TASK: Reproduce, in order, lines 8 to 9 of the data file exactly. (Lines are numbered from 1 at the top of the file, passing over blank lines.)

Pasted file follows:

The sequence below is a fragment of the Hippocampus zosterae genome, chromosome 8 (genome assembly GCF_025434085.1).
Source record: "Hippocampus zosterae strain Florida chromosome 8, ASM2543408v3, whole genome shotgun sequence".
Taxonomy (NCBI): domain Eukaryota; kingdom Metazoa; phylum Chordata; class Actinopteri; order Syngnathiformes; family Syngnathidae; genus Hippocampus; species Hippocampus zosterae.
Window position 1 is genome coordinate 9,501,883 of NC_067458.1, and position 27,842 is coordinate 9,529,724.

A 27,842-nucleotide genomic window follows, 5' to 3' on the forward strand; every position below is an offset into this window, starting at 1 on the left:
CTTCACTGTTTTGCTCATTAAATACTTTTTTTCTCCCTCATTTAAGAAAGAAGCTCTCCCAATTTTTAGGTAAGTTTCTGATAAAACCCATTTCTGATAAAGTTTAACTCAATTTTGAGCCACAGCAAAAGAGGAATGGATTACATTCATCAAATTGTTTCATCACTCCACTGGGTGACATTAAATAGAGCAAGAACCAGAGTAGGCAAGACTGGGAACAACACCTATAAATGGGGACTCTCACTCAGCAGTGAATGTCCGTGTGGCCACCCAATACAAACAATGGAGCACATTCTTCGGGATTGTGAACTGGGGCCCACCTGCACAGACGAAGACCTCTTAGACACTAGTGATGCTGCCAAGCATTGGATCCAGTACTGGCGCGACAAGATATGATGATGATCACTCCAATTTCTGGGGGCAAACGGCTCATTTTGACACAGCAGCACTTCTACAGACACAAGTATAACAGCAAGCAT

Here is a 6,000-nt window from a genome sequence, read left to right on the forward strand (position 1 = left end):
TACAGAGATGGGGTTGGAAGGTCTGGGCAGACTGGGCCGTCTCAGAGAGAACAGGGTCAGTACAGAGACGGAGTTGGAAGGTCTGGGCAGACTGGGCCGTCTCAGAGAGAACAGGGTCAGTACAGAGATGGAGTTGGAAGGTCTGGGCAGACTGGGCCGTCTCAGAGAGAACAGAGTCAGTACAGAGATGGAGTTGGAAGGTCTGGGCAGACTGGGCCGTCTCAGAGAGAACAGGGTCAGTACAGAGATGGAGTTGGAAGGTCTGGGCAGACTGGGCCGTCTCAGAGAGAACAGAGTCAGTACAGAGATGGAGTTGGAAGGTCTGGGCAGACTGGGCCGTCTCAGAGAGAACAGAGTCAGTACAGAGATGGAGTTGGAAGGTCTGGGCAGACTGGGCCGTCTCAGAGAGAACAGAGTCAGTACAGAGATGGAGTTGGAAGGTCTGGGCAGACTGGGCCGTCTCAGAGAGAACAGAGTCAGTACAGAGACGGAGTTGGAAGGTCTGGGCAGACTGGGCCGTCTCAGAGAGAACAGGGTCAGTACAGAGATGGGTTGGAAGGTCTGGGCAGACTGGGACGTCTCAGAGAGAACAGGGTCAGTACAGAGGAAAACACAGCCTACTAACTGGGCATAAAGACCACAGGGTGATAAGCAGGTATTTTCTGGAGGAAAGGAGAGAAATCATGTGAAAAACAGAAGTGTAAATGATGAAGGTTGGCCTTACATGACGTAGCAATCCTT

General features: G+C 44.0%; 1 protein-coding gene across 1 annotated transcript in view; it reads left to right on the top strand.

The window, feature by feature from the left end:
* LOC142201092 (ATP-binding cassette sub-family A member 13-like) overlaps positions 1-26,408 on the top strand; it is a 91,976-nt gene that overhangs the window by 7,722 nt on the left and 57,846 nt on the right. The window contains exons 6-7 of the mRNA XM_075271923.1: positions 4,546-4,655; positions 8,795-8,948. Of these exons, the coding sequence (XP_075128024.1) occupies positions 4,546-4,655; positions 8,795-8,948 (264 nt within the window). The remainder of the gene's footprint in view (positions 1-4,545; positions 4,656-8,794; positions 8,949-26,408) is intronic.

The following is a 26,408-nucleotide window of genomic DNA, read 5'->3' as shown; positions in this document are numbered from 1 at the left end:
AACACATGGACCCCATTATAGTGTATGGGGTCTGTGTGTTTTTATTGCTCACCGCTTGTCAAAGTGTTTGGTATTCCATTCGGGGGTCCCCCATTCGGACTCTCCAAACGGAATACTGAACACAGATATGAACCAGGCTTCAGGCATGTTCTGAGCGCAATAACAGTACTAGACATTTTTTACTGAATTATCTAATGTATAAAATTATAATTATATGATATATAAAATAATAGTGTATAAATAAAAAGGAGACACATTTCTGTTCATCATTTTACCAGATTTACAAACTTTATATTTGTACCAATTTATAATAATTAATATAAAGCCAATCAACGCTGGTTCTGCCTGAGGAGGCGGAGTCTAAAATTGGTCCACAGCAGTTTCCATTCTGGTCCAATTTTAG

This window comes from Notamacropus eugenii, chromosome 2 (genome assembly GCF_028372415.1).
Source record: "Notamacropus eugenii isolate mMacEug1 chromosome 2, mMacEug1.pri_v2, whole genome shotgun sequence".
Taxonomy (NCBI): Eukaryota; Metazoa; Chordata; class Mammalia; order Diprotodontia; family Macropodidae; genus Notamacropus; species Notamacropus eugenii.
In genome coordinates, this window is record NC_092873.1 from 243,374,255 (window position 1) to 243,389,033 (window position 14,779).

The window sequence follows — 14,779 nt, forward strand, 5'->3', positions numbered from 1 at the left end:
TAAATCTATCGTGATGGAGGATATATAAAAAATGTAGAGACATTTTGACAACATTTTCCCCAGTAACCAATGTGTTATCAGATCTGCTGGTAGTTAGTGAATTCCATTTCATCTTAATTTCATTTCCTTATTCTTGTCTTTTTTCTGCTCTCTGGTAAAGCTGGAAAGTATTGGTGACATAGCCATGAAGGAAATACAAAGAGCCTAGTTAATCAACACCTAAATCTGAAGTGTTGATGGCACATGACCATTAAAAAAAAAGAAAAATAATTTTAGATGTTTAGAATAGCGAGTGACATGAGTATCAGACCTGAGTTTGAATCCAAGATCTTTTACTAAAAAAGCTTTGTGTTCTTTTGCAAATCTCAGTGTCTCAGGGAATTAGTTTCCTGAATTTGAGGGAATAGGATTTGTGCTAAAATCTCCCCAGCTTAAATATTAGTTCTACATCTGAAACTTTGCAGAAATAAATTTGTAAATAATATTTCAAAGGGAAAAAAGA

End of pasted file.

TACAGAGATGGGGTTGGAAGGTCTGGGCAGACTGGGCCGTCTCAGAGAGAACAGGGTCAGTACAGAGACGGAGTTGGAAGGTCTGGGCAGACTGGGCCGTCTCAGAGAGAACAGGGTCAGTACAGAGATGGAGTTGGAAGGTCTGGGCAGACTGGGCCGTCTCAGAGAGAACAGAGTCAGTACAGAGATGGAGTTGGAAGGTCTGGGCAGACTGGGCCGTCTCAGAGAGAACAGGGTCAGTACAGAGATGGAGTTGGAAGGTCTGGGCAGACTGGGCCGTCTCAGAGAGAACAGAGTCAGTACAGAGATGGAGTTGGAAGGTCTGGGCAGACTGGGCCGTCTCAGAGAGAACAGAGTCAGTACAGAGATGGAGTTGGAAGGTCTGGGCAGACTGGGCCGTCTCAGAGAGAACAGAGTCAGTACAGAGATGGAGTTGGAAGGTCTGGGCAGACTGGGCCGTCTCAGAGAGAACAGAGTCAGTACAGAGACGGAGTTGGAAGGTCTGGGCAGACTGGGCCGTCTCAGAGAGAACAGGGTCAGTACAGAGATGGGTTGGAAGGTCTGGGCAGACTGGGACGTCTCAGAGAGAACAGGGTCAGTACAGAGGAAAACACAGCCTACTAACTGGGCATAAAGACCACAGGGTGATAAGCAGGTATTTTCTGGAGGAAAGGAGAGAAATCATGTGAAAAACAGAAGTGTAAATGATGAAGGTTGGCCTTACATGACGTAGCAATCCTT

General features: G+C 44.0%; 1 protein-coding gene across 1 annotated transcript in view; it reads left to right on the top strand.